A movie and dinner?

Trip Start Mar 23, 2009
Trip End Jul 23, 2009

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Flag of United States  , North Carolina
Tuesday, May 26, 2009

Since Malc has discovered the new Google Streets that allows you to zoom in and actually see roads, buildings etc he likes nothing more than 'taking a look' at where we are going (helps with that old navigation too). We have used it to preview campgrounds and to ‘suss’ out whether we want to go somewhere. So we took a look at Elizabeth City, which is the largest town near us, 17 miles away. It looked rather drab and run down, so we weren’t too excited about it, in fact we nearly didn’t bother. What a shame that would have been, every now and than we kind of stumble on a gem, ‘Lizzie’ you did us proud.

We parked Toad and took a wander through the streets of the ‘historic district’ – you remember those don’t you Gill? Some of grand buildings we found were evidence of an important past –founded 400 years ago, it was once an important seaport with four masted ships carrying goods to and from the new world.

But those Outer banks that we like so much were in fact a considerable drawback to the regions development. The building of the ‘Dismal Swamp Canal’ (isn’t that just a great name!) did connect this region with Virginia and for a time was a very important waterway. Today it is used mainly by pleasure craft and is part of the 5000 or so miles of inter-coastal waterways that stretch down this eastern coast line. www.DismalSwamp.com

Mariner’s Wharf in Elizabeth City is a pretty harbour where boats can moor for 48 hours free, yes…free.
Can’t really see that happening in the Solent or Poole Harbour can you? And here’s a thing, any ladies aboard visiting sailboats are greeted with a rose – almost makes sailing sound attractive. (No doubt when Malc reads/edits this entry he will have some thing to add here :-) – she’s right, as you know I have done my fair share of sailing and I don’t know of any other place where you can tie up, dockside, almost in the middle of town and stay overnight FREE, let alone two nights (I bet if they aren’t busy they wouldn’t say no to even more :-) "Malc the Talc"  put this one on your itinerary! This practice was started by…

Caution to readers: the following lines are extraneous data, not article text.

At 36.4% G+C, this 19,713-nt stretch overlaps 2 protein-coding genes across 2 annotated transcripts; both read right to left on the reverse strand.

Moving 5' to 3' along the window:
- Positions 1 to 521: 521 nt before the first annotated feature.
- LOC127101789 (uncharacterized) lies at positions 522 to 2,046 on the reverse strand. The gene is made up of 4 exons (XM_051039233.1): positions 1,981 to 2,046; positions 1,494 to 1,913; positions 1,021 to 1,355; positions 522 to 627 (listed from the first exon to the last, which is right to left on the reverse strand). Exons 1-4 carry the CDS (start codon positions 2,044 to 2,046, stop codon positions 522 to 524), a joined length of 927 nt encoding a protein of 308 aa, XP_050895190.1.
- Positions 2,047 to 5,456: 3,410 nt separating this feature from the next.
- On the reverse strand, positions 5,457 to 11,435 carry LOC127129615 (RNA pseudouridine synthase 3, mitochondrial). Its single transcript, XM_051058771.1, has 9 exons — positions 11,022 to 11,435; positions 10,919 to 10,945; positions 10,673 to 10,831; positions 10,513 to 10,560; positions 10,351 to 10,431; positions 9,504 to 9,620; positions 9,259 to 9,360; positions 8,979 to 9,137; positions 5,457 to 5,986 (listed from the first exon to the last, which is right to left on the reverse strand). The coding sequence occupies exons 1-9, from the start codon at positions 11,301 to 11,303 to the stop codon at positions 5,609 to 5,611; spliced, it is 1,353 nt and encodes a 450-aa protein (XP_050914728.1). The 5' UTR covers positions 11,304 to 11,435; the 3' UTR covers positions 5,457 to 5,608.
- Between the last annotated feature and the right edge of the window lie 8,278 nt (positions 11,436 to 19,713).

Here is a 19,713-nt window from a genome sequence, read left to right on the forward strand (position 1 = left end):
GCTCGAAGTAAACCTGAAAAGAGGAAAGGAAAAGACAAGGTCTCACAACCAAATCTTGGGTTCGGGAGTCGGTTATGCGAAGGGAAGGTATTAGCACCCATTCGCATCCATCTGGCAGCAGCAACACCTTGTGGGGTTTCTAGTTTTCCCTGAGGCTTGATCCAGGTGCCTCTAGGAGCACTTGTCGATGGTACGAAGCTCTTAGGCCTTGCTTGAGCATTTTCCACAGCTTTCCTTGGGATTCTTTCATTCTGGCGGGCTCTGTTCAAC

Isn’t it a wonderful idea?

Whilst wandering along the Wharf we were struck by how dark the water looked no beautiful blue waters here. On inspection it appeared almost black so we decided to collect some in an empty water bottle so we could share it with all of you. See the lengths we go to, to make it feel as though you are with us?   
Anyway, as Malc was doing just that a guy (sorry) came over and started chatting about what made it so…it’s the Cyprus trees… the freshwater upstream from here was used by the old sailing ships as it stayed fresher, longer, in barrels onboard. We stood and talked for some time. He introduced himself as Len Outlaw (you may remember we mentioned him in the last blog) and it was he who told us about the encroaching coastline on the Banks and that his grandfather had built one of the first 13 homes on the Outer Banks. He recalled how until a bridge was built in the 1930’s a small ferry would take people and goods to and fro, though I doubt he actually remembered as he only looked about our age – far too young :), maybe his parents told him about it - see we told you we got to know an "outlaw". This made us realize how laborious it must have been for the Wright brothers, they had come to Elizabeth City to stock up with provisions before camping on the Banks and then had to take everything over there by boat. We learnt too that in places the harbour here is about 30’ deep and that amongst other water sports it’s the location for the Carolina Cup regatta club and that Leonard is passionate about his racing. He invited us back for the next race telling us there would be a warm welcome for us and Bree! Again we are struck by the friendliness and hospitality that is offered to us. http://www.carolinacupregatta.com/